It is very possible that string theory is the answer, but that we'll never be able to check it in the back of the book. The problem with any extra-dimensional theory is that all we'll ever be able to see is an effective theory, and we'll only be able to measure effective coupling constants. So, one can always add terms to the lagrangian that mimick, say, Kaluza Klein modes and their interactions. There will be little coming from the particle physics side that will be able to tell us that we're only seeing an effective field theory, unless we find something like proton decay. The best hope for proving string theory will probably come from the cosmology experiments, though, detecting cosmic string networks or something.
 
BenTheMan said:
..The short answer is that there are currently no experiments that confirm or imply that string theory is correct, and (as it stands now, at least) there are few prospects for such experiments in the future...

I've got some questions:

Can you give or link to a description of string theory that a layman can understand?

What are strings "made" out of?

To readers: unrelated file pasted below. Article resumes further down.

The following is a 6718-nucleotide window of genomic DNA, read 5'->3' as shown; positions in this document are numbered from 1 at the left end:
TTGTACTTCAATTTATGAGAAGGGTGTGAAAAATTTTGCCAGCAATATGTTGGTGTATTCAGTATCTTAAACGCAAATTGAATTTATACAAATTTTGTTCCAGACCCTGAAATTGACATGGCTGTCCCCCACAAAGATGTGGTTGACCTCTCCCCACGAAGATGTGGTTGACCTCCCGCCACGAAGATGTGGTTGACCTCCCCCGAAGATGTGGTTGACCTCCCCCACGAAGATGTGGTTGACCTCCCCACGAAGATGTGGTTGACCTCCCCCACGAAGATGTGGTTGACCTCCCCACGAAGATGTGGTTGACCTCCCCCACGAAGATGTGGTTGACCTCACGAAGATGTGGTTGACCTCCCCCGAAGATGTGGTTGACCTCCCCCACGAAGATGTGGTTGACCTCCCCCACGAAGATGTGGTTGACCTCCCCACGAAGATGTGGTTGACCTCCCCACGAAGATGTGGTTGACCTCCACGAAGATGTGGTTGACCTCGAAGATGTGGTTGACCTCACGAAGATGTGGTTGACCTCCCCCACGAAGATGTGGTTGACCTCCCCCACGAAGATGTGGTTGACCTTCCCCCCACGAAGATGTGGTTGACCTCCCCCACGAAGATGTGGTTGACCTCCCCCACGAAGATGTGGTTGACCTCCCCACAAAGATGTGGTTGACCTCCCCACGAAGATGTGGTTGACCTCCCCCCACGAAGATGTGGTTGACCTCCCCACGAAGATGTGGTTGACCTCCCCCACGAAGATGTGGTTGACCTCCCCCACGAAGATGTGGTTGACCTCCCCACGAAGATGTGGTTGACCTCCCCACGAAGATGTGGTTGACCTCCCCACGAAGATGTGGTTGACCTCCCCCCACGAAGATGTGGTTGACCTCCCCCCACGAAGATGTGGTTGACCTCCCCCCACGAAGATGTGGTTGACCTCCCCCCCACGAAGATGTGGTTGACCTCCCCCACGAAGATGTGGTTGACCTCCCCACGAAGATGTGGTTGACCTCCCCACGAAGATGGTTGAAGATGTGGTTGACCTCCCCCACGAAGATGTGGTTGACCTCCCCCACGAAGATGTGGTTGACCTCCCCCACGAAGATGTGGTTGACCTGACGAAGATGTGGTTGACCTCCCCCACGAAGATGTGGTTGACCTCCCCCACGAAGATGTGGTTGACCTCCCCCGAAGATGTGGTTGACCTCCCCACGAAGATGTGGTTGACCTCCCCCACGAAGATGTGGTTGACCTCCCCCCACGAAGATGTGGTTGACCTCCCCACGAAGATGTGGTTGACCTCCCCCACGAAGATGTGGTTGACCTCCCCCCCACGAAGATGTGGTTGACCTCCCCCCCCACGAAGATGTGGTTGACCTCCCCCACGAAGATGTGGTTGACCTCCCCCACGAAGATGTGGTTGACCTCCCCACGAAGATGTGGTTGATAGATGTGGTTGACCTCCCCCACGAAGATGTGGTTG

If it's going to be a struggle to verify String Theory, can it really be considered to be science?

Is there a danger that people "believe" in it so much that they are unreceptive to other ideas offering valuable insights that can be verified?

As an aside, I thought this was interesting. It's a rating of a Briane Greene article on string theory using the Baez "crackpot" index:

http://www.kuro5hin.org/story/2006/10/31/161746/39

"I feel a little dirty having done this. Part of me feels compelled to point out that I know this is a newspaper editorial for general consumption, rather than a "scientific" document. But I think the fact that a comparison with a crackpot index has any traction at all says something important and unpleasant about string theory's role in physics..."